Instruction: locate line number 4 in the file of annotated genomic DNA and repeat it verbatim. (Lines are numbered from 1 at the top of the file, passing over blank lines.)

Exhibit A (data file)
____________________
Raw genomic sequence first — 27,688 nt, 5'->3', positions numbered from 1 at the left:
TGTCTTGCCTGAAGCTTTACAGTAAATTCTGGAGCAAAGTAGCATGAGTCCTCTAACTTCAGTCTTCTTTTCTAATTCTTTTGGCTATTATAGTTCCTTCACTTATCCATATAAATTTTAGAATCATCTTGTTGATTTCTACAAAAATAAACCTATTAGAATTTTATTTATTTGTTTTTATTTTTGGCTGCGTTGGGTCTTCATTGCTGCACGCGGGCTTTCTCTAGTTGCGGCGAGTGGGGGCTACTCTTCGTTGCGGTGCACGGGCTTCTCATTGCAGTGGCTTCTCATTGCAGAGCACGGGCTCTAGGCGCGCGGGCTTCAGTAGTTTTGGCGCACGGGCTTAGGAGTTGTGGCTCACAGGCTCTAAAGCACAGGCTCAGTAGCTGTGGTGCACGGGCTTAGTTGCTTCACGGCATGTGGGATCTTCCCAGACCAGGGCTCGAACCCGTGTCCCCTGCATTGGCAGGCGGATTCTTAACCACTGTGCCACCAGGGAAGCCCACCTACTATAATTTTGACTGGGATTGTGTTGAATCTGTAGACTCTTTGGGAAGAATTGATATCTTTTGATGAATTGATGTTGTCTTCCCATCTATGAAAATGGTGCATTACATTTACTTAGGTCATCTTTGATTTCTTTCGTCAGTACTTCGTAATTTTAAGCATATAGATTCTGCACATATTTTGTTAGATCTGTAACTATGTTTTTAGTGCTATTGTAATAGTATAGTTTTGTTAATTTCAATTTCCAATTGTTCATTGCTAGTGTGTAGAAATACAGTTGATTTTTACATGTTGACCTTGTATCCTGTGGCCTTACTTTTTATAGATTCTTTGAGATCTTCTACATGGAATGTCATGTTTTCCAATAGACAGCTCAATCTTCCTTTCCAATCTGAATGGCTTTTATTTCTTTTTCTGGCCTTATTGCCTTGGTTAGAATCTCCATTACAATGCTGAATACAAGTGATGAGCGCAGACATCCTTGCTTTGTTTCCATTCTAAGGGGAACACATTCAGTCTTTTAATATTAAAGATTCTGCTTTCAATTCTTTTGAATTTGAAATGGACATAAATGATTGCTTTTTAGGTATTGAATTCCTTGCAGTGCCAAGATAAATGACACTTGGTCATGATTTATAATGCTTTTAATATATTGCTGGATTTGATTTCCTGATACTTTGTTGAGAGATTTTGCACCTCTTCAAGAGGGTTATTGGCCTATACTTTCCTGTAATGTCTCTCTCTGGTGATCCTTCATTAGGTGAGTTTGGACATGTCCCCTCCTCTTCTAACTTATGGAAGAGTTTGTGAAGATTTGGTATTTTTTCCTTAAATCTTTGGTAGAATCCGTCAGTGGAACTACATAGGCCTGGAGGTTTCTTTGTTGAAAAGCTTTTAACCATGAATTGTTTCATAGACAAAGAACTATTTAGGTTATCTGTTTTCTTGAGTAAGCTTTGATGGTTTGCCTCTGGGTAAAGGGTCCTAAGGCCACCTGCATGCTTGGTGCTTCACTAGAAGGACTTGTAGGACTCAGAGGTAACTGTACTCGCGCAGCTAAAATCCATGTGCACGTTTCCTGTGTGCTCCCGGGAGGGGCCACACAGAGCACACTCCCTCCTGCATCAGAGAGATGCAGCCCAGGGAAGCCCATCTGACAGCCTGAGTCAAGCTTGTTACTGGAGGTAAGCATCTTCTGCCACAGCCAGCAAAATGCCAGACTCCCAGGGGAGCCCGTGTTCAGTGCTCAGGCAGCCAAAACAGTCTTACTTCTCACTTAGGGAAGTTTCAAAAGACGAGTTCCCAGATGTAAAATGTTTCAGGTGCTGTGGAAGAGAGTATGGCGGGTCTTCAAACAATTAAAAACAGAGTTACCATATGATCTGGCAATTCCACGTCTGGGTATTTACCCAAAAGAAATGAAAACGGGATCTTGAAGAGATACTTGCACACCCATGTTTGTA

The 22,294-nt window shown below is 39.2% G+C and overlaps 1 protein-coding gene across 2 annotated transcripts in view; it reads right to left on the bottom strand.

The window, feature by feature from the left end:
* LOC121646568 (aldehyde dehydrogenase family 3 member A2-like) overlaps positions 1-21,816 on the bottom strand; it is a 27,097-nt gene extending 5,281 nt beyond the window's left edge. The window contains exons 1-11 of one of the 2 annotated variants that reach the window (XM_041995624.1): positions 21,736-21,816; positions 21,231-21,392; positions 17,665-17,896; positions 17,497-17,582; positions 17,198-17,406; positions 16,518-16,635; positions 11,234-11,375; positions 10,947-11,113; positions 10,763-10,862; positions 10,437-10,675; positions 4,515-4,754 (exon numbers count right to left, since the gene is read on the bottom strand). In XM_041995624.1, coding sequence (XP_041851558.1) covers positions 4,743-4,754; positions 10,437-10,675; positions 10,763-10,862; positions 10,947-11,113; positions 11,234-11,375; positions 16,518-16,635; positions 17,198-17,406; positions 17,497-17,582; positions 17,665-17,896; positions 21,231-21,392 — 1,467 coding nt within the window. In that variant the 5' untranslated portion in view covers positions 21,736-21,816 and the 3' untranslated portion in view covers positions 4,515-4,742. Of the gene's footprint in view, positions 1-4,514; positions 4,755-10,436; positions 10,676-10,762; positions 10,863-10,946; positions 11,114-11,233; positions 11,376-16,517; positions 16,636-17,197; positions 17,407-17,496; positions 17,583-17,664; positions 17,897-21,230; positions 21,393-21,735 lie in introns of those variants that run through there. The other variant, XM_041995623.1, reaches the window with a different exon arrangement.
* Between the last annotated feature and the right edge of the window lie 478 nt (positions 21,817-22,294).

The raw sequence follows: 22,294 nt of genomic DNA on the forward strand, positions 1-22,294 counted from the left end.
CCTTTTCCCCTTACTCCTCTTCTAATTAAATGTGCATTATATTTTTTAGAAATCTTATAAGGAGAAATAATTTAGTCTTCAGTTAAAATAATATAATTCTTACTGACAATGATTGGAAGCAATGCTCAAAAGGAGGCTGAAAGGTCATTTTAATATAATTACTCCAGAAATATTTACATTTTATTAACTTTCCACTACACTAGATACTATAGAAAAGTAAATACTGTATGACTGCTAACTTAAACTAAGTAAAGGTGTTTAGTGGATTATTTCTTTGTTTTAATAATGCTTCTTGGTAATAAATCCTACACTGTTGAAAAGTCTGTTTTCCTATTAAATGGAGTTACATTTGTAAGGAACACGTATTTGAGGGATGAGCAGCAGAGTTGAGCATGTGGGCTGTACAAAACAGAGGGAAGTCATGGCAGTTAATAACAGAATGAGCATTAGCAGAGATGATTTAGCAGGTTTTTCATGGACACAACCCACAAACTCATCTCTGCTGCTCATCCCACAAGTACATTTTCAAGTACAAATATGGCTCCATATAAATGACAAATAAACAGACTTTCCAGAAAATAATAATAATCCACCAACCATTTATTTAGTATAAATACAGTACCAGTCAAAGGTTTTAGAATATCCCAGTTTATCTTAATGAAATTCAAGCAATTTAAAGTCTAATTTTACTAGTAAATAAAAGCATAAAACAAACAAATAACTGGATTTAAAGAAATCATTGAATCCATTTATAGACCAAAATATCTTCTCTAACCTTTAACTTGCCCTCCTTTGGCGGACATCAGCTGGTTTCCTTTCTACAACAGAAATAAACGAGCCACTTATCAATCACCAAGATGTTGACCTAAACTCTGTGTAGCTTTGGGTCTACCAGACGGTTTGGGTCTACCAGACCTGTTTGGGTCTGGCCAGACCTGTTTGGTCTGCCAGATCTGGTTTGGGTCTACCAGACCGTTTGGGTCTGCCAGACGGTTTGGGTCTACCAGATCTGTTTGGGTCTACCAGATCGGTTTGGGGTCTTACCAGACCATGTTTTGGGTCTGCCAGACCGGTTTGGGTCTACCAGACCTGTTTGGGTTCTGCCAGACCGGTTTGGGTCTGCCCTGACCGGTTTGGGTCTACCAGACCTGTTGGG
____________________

The window, feature by feature from the left end: